Category Archives: WiFi Radio

Guest Post: Pavel’s Raspberry Pi-based homemade multimedia internet radios

Many thanks to SWLing Post contributor, Pavel Kraus, who shares the following guest post:


Raspberry and internet radio


by Pavel Kraus

Raspberry and Volumio

I recently read an article about a Raspberry microcomputer here and I would like to introduce you to an idea that is easy to implement, not too expensive and does not require special computer knowledge due to the number of detailed instructions on the Internet. With Raspberry and the Volumio free software audiophile system, it is possible to design devices that allow you to play music files from connected or network storage or listen to Internet radio, etc. You can also play music from Spotify using the available plugins.

The system can be controlled by touch from the built-in display, from a mobile phone or tablet or by remote control. There are a huge number of internet radios, you can search them by genre or by country. For example, radio stations in the United States are categorized by  state, in each state by city, and we can select individual stations in that city.

Volumio is the name for the project, which is presented at https://volumio.com/en/.

There is also the option to download this software and install it on a microSD card. Detailed documentation is available at https://volumio.github.io/docs/, so I will not describe it in detail here, the installation itself is not complicated. I used the following components to make this device: Continue reading

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Worldwide Listening Guide 10th Edition now available on Amazon!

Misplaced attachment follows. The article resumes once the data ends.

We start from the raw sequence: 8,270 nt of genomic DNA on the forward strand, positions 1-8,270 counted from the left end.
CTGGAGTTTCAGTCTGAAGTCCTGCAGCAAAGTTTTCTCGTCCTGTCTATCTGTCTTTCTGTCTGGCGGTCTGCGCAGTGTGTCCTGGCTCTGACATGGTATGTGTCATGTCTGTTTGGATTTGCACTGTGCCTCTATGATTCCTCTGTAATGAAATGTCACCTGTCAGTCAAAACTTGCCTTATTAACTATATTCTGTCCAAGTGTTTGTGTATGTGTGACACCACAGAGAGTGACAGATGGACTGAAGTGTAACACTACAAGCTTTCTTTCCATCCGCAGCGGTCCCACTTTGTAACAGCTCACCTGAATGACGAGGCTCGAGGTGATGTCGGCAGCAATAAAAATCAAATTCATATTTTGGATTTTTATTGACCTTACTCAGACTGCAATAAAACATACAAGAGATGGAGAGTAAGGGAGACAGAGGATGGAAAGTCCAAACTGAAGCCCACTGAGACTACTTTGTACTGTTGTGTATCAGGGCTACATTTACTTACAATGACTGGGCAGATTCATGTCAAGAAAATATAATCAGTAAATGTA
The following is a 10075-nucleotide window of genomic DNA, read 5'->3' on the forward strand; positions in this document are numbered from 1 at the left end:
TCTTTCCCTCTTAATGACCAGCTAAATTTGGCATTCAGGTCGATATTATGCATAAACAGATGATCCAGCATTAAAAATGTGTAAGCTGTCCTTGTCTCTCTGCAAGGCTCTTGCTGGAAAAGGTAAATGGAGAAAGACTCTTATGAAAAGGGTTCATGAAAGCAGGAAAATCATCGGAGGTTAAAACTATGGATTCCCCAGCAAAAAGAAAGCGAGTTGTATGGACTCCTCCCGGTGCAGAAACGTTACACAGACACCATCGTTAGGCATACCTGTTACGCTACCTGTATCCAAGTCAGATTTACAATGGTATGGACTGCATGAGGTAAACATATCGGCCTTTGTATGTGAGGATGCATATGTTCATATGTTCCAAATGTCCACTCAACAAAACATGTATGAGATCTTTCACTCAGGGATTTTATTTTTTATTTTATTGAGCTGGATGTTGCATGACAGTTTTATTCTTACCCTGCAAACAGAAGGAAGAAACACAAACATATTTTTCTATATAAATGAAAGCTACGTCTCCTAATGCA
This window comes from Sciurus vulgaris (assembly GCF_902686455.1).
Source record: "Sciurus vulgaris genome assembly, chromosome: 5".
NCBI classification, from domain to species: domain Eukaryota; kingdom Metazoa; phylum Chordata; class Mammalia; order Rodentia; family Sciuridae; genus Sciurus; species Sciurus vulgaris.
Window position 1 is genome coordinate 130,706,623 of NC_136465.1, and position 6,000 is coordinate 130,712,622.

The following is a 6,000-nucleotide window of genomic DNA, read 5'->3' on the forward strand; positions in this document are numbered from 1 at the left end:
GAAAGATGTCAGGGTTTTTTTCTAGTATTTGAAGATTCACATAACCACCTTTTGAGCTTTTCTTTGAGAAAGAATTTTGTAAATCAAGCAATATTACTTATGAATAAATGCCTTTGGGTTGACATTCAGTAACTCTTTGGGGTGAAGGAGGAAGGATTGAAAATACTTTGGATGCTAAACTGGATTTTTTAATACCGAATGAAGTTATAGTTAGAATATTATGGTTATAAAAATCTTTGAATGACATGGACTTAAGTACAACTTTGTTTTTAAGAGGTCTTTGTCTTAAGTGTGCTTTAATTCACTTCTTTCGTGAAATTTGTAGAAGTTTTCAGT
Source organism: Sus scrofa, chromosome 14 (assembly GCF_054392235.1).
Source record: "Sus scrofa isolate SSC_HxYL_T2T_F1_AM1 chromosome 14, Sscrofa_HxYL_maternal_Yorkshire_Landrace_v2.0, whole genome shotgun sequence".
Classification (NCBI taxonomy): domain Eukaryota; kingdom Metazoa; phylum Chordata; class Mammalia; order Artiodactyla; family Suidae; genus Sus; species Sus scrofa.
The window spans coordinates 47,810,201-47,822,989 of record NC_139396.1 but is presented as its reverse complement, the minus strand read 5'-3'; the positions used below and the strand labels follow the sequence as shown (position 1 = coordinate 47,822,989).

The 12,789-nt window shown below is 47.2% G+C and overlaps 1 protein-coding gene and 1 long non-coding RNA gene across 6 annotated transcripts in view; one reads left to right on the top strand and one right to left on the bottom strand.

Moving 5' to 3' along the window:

I’m pleased to report that John Figliozzi’s latest Worldwide Listening Guide (10th Edition) is finally on Amazon.com!

Click here to check it out on Amazon.com (note: SWLing Post affiliate link).

Click here to read about the latest WWLG!

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A look inside: The Worldwide Listening Guide’s Tenth Edition

As I’ve mentioned many times here on the SWLing Post, I’m something of a “content DXer.”

Clearly, I enjoy chasing obscure programming––news, documentaries, music, variety shows, anything the broadcasting world has to offer.   Even though my favorite medium for doing this has been shortwave radio, these days, I often turn to Wi-Fi or over-the-internet radio.  Wi-Fi radio offers the discerning listener the ability to track down fascinating regional content from every corner of the globe––content never actually intended for an international audience.

If you, too, like the chase, The Worldwide Listening Guide (WWLG) will be your go-to, and this recent edition––the tenth!––is the latest in a long line of handy volumes that help the listener catch what’s out there, noting that with each passing year there’s more content to catch.

Cornucopia of content

The variety of content from online broadcasters today is surely orders of magnitude more than any one individual has ever had via over-the-air (OTA) radio sources.

Though my WiFi radio offers an easy and reliable way to “tune” to online content––both real-time station streams and on-demand podcasts––the content discovery part is actually quite difficult. I liken it to browsing a large public library looking for a new and interesting book to read, but without the guidance of a librarian. The options are so plentiful that even with superb indexing and organization, one simply doesn’t know where to begin.

On the other hand––and I’m speaking from very recent experience here––if you find a good local independent bookstore, you might actually discover more meaningful titles because the bookstore selections are curated by both the proprietor and the local community.